One Liners in the Digital Age
As with so many other aspects of the Information Age, I came to Twitter reluctantly. I like to stay a good five- to- 15 years behind any given trend. That’s my comfort zone, and I find it lends the proper perspective.
Twitter seemed to me particularly puzzling at first. Microblogging. Hashtags. 140 characters. I just didn’t get it. Even the nomenclature stymied me. I’m still trying to figure out the past participle of “tweet”. You can get into a lot of trouble, conjugating that verb.
I’ve since come to appreciate the genius of Twitter – its efficiency and essential nimbleness as a mode of communication. But I’ll tell you what really sold me on Twitter: The one-liners.
My comedy nerd friends were quick to point out that Twitter is a great place for joke writing. I soon became a follower of prolific Twitter one-liner pros like John Hodgman, Michael Ian Black, Aniz Ansari and Stephen Colbert.
Clearly, the challenge of getting a funny line down to 140 characters was inspiring a certain subsection of the Twitterverse. The one-liner is a venerable tradition that can be traced from the earliest days of show business right through to today’s late-night monologues.
The more I waded through the world of Twitter jokes, the more it put me in the mind of the comic style sometimes called Borscht Belt humor. Named after a resort region in the Catskill Mountains where comedians prowled from the ‘20s through the early ‘60s, the Borscht Belt style is probably best exemplified by Henny Youngman, King of the One Liners. (“Take my wife … please!”)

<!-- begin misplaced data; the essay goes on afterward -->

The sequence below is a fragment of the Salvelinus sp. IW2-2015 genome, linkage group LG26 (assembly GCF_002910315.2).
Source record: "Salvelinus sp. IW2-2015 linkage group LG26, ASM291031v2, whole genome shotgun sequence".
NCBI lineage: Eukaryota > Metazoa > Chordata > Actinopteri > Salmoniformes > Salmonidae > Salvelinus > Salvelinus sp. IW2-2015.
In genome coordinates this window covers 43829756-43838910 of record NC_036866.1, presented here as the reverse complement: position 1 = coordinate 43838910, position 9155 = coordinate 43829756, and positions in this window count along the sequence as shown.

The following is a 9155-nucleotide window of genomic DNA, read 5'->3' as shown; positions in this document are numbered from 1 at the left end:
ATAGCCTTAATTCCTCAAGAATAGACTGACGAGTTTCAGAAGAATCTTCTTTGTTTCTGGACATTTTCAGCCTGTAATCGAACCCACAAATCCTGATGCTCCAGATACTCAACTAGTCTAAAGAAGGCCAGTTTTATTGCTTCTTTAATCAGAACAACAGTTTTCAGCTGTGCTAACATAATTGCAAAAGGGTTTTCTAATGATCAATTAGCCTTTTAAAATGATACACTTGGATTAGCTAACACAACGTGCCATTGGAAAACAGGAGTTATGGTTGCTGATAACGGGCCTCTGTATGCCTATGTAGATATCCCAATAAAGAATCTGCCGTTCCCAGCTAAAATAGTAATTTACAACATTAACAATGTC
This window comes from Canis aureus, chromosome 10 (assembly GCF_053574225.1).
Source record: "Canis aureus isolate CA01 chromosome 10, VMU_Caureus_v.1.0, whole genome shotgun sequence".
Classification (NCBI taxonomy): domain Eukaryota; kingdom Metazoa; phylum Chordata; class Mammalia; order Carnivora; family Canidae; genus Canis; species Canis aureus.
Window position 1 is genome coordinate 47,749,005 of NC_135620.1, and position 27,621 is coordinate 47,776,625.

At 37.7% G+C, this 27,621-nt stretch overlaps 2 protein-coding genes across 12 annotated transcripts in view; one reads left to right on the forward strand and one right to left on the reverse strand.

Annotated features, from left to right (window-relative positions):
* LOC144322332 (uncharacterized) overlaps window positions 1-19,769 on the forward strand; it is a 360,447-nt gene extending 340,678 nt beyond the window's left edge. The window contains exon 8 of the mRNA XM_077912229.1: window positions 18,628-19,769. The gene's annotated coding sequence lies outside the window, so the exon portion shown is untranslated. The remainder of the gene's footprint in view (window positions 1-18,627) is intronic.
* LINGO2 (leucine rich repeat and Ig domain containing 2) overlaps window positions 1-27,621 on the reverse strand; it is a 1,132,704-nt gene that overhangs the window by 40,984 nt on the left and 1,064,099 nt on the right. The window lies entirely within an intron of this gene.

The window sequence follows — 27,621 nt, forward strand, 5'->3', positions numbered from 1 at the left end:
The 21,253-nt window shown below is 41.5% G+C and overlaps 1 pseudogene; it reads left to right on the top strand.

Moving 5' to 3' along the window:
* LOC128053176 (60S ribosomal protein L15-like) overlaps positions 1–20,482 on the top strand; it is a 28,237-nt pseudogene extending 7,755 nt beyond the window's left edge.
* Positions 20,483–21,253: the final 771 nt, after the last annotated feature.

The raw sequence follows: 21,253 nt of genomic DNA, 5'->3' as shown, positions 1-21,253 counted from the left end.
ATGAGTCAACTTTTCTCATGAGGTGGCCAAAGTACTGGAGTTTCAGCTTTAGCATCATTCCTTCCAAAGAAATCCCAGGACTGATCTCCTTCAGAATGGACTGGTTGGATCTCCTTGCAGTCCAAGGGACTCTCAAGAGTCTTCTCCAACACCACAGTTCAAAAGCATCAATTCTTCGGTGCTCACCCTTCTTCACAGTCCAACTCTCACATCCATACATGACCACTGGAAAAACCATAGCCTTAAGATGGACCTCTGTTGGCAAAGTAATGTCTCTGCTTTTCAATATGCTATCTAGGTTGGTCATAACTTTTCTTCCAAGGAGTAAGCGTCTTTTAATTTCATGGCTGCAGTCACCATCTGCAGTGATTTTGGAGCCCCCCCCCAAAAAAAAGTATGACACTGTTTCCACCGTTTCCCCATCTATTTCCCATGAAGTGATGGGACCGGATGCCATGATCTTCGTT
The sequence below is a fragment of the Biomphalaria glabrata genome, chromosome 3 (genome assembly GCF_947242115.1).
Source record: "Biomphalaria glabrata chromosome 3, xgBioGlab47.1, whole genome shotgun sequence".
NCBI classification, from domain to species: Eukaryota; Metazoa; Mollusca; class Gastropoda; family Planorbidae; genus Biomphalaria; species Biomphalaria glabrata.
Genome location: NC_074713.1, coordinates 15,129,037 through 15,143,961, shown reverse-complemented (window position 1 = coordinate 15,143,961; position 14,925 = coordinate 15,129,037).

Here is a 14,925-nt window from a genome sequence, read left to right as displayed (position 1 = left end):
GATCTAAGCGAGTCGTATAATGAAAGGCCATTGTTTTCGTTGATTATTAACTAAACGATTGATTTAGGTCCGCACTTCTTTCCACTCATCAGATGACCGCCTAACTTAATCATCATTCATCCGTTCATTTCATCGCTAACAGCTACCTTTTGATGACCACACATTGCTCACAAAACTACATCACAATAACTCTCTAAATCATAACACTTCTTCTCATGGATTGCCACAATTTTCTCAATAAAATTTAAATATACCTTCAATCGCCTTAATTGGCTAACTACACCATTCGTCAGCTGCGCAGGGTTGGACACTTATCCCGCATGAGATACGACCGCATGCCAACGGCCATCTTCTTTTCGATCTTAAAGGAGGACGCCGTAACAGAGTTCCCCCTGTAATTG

This variety of joke writing puts a premium on rapid-fire, self-contained lines that are stripped down to the utter essentials. Youngman was famous for 15-minute sets packed with dozens of jokes. But there’s also a certain tone to Borscht Belt humor: deceptively simple, occasionally blue, usually corny, and essentially disposable.
And so a project was quickly hatched: Borscht Belt Tweets. The premise was simple: a Twitter feed where all the jokes have to be written in the style and spirit of old Catskills one-liners. It turns out that a 140 character limit is a perfect size for this sort of thing.
I wouldn’t say the contributions have been pouring in, but it’s an interesting pop culture thought experiment. There’s an intriguing alchemical thing that seems to percolate when you cross ‘40s style one-liners with the passing concerns of the day, circa 2012.
Borscht Belt Tweets is now up and running @BorschtTweets. Here’s a sampling, and feel free to post your own ideas in the comments section.
Borscht Belt Tweets
140 characters? Sounds like my sister’s wedding reception!
Tough crowd, tough crowd. How many people we got in the room tonight? Twelve? What is this, Google Plus?
The inventor of the remote control died today. Nice man. Lovely man. He was buried between two couch cushions.
These new smart phones, I don’t know. They talk back to you! Hey, Siri, you’re a sweet kid but I already got a wife!
This Facebook is really something. You can be in constant touch with everyone you ever knew, all the time! I’m going to kill myself.
Somebody stole my credit cards. Yeah, but I’m not reporting it. The thief spends less than my wife did on Etsy.
My wife tells me about this Groupon. I say, hey I don’t swing that way, baby. She says it saves money. I’ll look into it.
I got a new girlfriend, she says she wants to start sexting. I says, I got enough trouble with this thing, now you want me to type with it?
“Doc,” I says. “I gotta banana in my ear.” He says: “Go fuck yourself, Morty, I just lost $350,000 on Facebook.”
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// Marginal Utility
"The social-media companies have largely succeeded in persuading users of their platforms' neutrality. What we fail to see is that these new identities are no less contingent and dictated to us then the ones circumscribed by tradition; only now the constraints are imposed by for-profit companies in explicit service of gain.READ the article